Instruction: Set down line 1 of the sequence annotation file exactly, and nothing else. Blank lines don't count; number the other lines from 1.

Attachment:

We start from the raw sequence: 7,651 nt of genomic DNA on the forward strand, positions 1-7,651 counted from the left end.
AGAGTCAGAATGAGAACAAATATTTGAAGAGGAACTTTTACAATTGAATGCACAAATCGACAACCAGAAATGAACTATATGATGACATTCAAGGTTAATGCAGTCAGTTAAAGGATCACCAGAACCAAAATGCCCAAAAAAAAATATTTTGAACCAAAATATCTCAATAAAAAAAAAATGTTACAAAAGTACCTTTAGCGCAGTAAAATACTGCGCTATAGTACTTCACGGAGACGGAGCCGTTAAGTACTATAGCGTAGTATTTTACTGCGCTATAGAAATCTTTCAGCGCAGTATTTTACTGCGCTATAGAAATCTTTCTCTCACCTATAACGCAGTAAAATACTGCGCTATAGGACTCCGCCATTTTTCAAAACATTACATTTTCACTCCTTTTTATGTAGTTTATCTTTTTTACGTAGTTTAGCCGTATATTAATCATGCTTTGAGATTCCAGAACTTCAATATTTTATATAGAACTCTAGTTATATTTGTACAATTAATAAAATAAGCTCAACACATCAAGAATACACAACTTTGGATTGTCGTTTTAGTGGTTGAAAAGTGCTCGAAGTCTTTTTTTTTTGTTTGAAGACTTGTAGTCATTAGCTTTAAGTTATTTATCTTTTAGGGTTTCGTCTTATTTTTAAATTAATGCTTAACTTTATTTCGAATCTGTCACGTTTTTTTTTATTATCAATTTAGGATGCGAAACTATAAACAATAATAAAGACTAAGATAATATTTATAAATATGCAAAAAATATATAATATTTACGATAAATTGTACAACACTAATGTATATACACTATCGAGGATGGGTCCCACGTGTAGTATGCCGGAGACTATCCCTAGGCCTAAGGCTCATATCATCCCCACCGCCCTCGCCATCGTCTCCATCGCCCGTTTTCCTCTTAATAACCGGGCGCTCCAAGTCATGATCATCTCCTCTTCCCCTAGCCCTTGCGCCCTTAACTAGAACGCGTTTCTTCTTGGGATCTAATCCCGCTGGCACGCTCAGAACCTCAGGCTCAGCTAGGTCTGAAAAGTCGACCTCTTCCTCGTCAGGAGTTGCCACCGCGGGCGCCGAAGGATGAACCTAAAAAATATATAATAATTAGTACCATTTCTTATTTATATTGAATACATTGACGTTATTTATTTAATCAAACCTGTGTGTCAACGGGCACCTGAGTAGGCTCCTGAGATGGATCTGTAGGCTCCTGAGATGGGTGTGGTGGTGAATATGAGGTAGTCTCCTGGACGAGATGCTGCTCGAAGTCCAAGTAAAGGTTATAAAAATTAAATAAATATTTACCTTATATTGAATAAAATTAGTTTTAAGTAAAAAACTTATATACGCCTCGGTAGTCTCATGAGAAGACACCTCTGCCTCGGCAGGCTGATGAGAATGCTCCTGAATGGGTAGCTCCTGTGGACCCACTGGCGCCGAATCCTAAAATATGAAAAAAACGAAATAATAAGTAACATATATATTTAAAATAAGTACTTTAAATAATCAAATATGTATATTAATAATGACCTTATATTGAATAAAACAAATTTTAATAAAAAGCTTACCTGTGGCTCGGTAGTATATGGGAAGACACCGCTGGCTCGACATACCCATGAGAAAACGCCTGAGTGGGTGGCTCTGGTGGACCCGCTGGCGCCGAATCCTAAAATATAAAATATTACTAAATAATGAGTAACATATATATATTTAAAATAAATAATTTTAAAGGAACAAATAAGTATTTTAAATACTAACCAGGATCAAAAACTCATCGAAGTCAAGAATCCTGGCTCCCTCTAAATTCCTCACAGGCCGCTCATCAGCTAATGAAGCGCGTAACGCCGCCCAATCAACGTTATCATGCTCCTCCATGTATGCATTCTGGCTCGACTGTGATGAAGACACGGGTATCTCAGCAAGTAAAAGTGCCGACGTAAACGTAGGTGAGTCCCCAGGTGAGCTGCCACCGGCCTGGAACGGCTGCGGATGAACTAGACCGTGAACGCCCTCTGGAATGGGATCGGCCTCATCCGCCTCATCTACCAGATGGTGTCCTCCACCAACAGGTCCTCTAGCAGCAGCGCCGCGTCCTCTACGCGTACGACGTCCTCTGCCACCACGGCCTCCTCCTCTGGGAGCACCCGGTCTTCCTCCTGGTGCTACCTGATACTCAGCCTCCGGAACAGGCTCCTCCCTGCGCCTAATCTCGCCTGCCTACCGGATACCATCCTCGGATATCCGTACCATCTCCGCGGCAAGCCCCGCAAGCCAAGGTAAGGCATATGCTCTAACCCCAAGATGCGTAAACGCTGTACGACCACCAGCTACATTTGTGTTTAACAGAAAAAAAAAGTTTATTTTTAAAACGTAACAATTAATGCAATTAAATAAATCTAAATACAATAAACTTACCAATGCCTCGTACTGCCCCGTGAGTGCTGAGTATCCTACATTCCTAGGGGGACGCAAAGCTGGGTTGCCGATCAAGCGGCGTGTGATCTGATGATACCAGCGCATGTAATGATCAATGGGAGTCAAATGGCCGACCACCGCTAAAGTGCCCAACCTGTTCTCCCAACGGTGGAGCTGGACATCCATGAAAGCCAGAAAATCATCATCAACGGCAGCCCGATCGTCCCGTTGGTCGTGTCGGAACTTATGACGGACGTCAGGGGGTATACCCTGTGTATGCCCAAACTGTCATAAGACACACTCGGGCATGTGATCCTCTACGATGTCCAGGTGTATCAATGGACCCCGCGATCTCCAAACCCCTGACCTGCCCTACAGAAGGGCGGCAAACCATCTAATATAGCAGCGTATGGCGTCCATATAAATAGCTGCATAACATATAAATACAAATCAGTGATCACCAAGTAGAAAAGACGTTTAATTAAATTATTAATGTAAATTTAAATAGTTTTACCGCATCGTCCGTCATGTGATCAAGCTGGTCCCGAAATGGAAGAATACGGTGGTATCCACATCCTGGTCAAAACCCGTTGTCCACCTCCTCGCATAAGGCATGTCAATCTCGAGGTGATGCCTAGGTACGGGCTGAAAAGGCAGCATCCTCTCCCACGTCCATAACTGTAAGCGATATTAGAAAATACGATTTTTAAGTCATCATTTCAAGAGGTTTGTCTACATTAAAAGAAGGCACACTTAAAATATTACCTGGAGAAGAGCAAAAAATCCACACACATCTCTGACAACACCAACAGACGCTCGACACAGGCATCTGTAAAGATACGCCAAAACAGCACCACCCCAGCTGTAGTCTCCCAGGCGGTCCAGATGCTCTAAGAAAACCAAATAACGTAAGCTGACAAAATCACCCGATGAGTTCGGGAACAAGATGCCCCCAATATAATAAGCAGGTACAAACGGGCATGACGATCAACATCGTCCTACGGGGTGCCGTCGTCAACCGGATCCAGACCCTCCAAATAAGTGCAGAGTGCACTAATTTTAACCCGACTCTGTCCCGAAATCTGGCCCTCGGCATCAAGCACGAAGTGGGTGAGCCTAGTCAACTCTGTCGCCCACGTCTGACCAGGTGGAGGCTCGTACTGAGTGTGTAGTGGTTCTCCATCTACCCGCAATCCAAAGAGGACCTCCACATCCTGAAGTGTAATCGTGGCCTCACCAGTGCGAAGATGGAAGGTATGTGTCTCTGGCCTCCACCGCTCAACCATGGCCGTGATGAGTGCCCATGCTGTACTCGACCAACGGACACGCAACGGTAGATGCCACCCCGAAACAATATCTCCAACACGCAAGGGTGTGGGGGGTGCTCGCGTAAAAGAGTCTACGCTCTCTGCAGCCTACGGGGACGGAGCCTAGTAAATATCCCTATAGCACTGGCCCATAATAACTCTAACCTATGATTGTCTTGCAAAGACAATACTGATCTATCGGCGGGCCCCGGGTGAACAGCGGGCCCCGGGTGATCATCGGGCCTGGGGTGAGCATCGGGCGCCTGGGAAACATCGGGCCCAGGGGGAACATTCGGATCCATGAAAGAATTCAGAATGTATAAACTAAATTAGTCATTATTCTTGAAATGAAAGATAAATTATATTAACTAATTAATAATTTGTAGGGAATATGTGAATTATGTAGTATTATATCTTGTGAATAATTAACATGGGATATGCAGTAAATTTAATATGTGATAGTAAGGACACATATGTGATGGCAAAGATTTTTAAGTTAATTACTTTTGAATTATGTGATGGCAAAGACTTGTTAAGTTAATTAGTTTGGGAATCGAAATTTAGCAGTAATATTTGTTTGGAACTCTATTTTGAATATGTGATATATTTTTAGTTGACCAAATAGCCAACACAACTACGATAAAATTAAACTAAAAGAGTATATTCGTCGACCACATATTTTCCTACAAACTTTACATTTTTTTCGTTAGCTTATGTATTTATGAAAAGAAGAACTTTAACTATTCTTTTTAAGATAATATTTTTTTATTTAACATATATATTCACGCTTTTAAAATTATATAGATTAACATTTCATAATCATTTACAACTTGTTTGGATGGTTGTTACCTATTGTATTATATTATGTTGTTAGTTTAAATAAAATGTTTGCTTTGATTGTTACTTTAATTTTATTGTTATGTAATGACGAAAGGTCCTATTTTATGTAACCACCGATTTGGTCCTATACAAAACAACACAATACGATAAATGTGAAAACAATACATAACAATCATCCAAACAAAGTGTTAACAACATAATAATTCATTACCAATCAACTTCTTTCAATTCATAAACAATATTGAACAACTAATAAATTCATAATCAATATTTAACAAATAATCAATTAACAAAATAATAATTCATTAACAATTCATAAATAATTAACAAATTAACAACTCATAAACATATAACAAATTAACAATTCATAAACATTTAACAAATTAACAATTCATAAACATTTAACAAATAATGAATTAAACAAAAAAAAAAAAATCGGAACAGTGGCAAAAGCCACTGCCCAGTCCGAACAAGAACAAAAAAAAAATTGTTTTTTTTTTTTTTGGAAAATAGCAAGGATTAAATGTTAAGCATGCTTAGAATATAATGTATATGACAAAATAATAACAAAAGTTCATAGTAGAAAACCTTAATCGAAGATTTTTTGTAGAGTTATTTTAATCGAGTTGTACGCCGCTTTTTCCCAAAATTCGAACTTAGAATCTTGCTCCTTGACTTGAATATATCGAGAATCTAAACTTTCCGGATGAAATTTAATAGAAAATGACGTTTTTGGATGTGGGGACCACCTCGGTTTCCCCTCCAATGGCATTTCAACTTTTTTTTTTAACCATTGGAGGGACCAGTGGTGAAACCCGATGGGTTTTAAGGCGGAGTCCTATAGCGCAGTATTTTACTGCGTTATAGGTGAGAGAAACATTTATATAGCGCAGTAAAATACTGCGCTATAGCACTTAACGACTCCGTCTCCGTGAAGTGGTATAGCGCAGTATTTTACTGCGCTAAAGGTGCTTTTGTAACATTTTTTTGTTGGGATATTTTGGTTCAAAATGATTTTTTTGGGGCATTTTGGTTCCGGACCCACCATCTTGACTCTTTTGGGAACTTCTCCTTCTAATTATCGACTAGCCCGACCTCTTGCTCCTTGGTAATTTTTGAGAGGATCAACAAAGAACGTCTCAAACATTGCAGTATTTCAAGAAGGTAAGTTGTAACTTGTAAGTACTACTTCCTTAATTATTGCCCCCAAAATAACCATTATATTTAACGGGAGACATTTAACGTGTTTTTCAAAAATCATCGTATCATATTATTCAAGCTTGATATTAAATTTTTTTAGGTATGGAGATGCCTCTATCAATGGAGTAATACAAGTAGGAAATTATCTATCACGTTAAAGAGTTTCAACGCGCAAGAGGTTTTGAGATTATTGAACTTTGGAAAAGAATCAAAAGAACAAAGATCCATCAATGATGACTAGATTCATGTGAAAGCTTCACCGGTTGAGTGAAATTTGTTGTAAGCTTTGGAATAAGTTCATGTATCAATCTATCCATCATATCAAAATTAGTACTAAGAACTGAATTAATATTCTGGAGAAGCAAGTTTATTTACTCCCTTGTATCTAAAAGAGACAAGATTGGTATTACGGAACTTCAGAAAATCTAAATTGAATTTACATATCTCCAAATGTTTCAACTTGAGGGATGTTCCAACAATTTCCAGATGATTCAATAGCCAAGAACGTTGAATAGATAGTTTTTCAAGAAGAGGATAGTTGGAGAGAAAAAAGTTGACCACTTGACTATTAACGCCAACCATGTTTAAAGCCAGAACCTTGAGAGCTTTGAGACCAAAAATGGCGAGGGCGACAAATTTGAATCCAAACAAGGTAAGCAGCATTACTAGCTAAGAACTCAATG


We start from the raw sequence: 7,651 nt of genomic DNA on the forward strand, positions 1-7,651 counted from the left end.